Multiple Bram Stoker Award-winning author Jonathan Maberry’s Rot & Ruin is his debut work for young readers. Fifteen-year-old Benny Imura lives in a world infested with zombies where, when a kid turns 15, he must get a job to continue receiving food rations. Benny has no interest in the family business of zombie killing, but figures he doesn’t have much of a choice. He’s tried out a bunch of other jobs, and hasn’t found anything he likes. But as Benny starts training with his brother, he learns things about being human that he never expected.
©2010 Jonathan Maberry (P)2010 Recorded Books, LLC
Very good. I found this transcended age . The young and old will find this audio book enjoyable.
Post apocalyptic listener with some thrillers mixed in. Follow me on twitter at @drewsant
It’s really hard to decide how I feel about this book. On one hand I like the story, it’s well written with a lot of action and adventure. I love zombie stories and it really does deliver on that level. On the other hand, I’m not too thrilled about the characters. Benny is your typical 15 year old who is a bit lazy and “me” centric which puts me off. Wrap in all the bad guys and the town which Benny and Tom talk down about and I just couldn’t really like anyone other than Tom and the lost girl. In the end I decided overall it was middle of the road in my humble opinion.
The narration was good, a bit slow, but Mr. Hutchinson does a good job with all the voices.
The main character was such an immature teenage brat that I couldn't continue listening to his story.
The conflict was internal involving a character who I cared nothing about. Story otherwise didn't hold my interest, mostly due to the poor choice of protagonist.
voice acting OK
disappointment. Really like this author's other works.
Maybe a teenage audience would enjoy or relate to this story better. As an adult, I had no patience for the protagonist and his emotional problems, poor choices, bad role models, and negative attitude.
I will listen to NO boring book. Old Fav's,Card, King , Hobb. New Fav's, Hill, Scalzi, Sawyer, Interested in Lansdale, Crouch, Konrath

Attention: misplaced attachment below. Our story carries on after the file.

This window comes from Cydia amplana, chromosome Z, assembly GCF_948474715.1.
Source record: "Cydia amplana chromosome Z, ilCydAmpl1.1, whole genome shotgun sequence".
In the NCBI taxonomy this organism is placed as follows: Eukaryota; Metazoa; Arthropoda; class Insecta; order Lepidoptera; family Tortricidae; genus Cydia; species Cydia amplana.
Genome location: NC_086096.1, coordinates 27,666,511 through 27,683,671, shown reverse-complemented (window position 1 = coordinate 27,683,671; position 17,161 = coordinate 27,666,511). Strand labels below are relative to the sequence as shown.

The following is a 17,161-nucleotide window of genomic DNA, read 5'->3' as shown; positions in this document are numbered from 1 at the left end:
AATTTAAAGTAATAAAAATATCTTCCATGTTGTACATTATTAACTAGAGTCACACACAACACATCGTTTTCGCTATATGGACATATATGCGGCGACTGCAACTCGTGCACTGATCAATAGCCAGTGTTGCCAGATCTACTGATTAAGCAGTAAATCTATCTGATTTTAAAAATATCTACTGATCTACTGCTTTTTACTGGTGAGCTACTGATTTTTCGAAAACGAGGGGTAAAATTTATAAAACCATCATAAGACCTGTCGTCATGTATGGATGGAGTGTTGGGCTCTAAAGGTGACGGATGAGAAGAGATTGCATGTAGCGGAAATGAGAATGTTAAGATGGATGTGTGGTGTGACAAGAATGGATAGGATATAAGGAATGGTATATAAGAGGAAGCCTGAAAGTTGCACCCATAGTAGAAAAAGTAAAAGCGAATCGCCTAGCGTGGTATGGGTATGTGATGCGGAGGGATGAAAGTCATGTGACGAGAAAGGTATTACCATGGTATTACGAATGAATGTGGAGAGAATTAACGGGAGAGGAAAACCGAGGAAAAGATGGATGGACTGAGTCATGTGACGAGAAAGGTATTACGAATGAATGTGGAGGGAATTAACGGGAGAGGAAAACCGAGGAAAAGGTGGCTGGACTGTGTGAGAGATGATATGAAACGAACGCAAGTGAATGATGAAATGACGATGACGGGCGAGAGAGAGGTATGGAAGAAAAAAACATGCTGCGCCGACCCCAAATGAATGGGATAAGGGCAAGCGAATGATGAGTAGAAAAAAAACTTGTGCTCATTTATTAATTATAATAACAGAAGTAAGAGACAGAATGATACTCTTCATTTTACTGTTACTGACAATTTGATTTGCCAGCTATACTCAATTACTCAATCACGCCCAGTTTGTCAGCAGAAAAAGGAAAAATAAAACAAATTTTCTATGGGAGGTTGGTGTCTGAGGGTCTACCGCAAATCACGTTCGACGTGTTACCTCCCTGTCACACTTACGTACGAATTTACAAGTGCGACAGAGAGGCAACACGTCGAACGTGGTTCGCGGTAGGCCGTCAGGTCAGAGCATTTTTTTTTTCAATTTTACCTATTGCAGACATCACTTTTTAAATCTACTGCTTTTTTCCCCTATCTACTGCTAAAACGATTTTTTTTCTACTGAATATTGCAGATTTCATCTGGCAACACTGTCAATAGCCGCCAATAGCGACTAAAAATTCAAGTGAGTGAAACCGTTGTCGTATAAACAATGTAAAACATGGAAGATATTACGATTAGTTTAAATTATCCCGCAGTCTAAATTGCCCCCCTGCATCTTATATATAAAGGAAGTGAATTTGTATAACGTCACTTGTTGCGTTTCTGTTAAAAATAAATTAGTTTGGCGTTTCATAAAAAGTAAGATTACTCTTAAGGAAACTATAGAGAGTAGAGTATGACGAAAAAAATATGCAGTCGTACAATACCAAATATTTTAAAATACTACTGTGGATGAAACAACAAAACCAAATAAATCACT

WHAT IS DONE IN THE RUIN STAYS IN THE RUIN
Maberry builds a world which is easy to picture and in which you will feel you live in. Some writers are so good that they set a mood. The mood set in this book reminded me a lot of the same mood Brandon Sanderson set in his book Elantris. In this world everyone fifteen and older must have a job. There are several imaginative jobs that you would only have in a society that includes Zombies. In the boy scouts they teach you how to defend against Zombies. The lead character is a teenage boy and a lot of people will have problems liking this teenager since he is kind of a lazy cry baby, yet does that not fit a lot of real life teenagers or yourself at that age.
PEOPLE NEED SOMETHING TO BLAME
The Zombie Queen gave this one of her rare five stars. She is half my age and I do believe younger people will like this a little better then older. I still don't understand why some authors think that books for young teens or kids should not be written as cleverly as those for adults. I believe a lot of people will like this and I did enjoy it, but not as well as the other books I have read by Maberry for adults. There is a lot of preaching in this and I don't believe kids like to be preached to anymore then adults. The character Tom is too perfect, he is the anti-Joe Ledger. He is kind of a professor Know it All. I am also tired of Albino people always being the bad guys. Why does Maberry and several other authors think it is okay to demonize anybody of any race. There is a lot of speechafying in this also. Like the bad guys in most bad movies, the good guys make long speeches before pulling the trigger.
CLOSURE ISN'T CLOSURE UNTIL SOMEONE IS READY TO CLOSE THE DOOR
These titles are just a small example of the constant platitudes given in this book. The narrator was alright for the first couple of hours, but his style started to bother me after a while. It is hard to describe and you may not notice it, he kind of talks at you. He puts a period at the end of every sentence. The second half of the book I put him on fast play and I enjoyed the narration better.
So many of the zombie books are about the actual event. This book starts in the ruins, some 15 years after the event. Benny Imura is the main character as well as his brother Tom. Benny has grown up in the post-zombie world where Zombies and Zombie Hunters (like his brother) are playing cards and the slice of humanity of that we can see is huddled behind the fences. Only a few people, like his brother, go outside the fence into the Rot and Ruin.